Fortissimo just isn’t enough for some people. To show just how ear-shatteringly bombastic some composers want their music played, they have been known to double, triple and even quadruple those fortes (And we thought fff meant as loud as you can possibly play).
The decibel-climbing results have been captured in albums, such as the appropriately titled Fortissimo and Thunder and Lightning. How do these deafening instructions sound? We’ve selected our favorites for the top five loudest classical music compositions.
1. Tchaikovsky’s 1812 Overture
Tchaikovsky’s 1812 Overture has a place on both of the bombastic CD anthologies, and who can argue with a work that uses artillery in its percussion section. Tchaikovsky used a wide range of dynamics in his works from a pianissississississimo in the "Pathetique" symphony to the quadruple fortes at the end of the 1812, perhaps one reason why it’s a favorite selection for outdoor concerts.
2. Ligeti's The Devil's Staircase
György Ligeti audaciously doubled the number of fortes Tchaikovsky wrote into the 1812, when he used eight in his Étude No. 13, The Devil’s Staircase. This aural exclamation point seems to be the classical equivalent of Spinal Tap’s amps marked up to 11—an absurdity that most likely delighted Ligeti. That doesn’t make playing the piece any easier for nimble fingered pianists, such as Jeremy Denk, who blogged about learning it last fall. Luckily, he didn’t come to a grizzly end trying to bang out Ligeti’s notes.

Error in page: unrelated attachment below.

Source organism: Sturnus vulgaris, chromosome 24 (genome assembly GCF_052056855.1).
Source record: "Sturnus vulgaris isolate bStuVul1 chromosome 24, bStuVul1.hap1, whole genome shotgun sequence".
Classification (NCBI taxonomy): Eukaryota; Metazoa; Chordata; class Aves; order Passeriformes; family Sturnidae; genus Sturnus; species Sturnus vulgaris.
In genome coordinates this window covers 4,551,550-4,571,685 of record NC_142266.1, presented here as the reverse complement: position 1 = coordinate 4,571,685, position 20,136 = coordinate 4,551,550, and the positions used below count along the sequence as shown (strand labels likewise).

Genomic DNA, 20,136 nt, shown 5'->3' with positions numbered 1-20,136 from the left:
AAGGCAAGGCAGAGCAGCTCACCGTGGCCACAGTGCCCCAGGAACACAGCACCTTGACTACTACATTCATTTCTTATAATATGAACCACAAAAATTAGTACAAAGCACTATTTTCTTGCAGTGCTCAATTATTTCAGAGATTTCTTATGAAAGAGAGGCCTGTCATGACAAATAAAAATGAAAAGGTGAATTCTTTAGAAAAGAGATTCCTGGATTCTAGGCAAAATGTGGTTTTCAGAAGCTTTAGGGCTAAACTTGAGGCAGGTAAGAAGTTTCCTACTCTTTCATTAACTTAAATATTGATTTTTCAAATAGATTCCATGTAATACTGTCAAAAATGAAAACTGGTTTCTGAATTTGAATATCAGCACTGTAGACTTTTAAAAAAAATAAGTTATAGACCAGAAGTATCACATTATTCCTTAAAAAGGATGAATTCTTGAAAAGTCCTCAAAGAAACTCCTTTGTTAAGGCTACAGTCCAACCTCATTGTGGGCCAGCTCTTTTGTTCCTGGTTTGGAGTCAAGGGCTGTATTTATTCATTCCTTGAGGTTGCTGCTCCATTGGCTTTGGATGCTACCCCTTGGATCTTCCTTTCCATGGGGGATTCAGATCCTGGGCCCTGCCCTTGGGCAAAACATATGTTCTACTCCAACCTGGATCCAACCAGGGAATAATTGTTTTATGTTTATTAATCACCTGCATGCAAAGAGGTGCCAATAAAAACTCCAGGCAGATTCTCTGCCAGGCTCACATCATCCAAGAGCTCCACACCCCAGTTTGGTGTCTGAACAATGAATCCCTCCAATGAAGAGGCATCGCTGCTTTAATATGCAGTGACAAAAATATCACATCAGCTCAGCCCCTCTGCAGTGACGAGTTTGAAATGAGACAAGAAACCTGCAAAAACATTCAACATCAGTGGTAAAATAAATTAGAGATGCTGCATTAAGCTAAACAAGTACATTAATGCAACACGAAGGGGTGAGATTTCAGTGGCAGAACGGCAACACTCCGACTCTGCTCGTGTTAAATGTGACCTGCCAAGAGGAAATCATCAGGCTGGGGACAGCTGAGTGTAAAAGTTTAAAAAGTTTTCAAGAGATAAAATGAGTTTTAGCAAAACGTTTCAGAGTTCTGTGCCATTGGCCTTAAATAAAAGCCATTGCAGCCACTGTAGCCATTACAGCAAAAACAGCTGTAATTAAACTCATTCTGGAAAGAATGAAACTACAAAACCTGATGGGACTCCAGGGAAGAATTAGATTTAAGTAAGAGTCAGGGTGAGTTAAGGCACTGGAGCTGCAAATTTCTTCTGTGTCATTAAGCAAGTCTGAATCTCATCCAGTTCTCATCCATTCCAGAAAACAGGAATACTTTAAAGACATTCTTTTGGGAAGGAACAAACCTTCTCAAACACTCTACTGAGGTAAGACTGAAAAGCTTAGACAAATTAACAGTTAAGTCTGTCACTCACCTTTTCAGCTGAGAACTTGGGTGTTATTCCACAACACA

3. Mahler's Symphony No. 8
When you have a work nicknamed “Symphony of a Thousand,” you’re likely to encounter an earsplitting moment or two. That’s the case in Gustav Mahler's Symphony No. 8, which actually premiered with 1,030 musicians, including the composer who conducted. "Try to imagine the whole universe beginning to ring and resound,” Mahler wrote of the piece.
4. Holst's The Planets "Mars, The Bringer of War"
Gustav Holst is another composer who pushes his music beyond the normal dynamic limits. In the “Mars” movement from The Planets, the music fluctuates from pianissimo to ffff as “The Bringer of War” vacillates from being peaceful to waging battle. To illustrate Mars’ fury, Holst gives the god of war (and the entire horn section) the occasion to let out their amplified rage.
5. Rouse's Requiem
American Pulitzer Prize-winning composer Christopher Rouse doesn’t shy away from loud dynamics. In a 2007 review of the composer’s Requiem, the L.A. Times critic Mark Swed wrote, "The result can be a joyous racket, a terrible racket or, as it is in the Requiem, a combination of both.” New York Magazine’s Justin Davidson, wrote Rouse “means what he screams,” which is proudly blurbed on Rouse’s web site. It’s a fitting comment for a composer, who acknowledges Led Zeppelin as an influence and has adopted the motto, “Anything worth doing is worth doing to excess.”
What is your favorite loud piece? Do you relish a speaker-blowing fortissimo? Leave a comment below: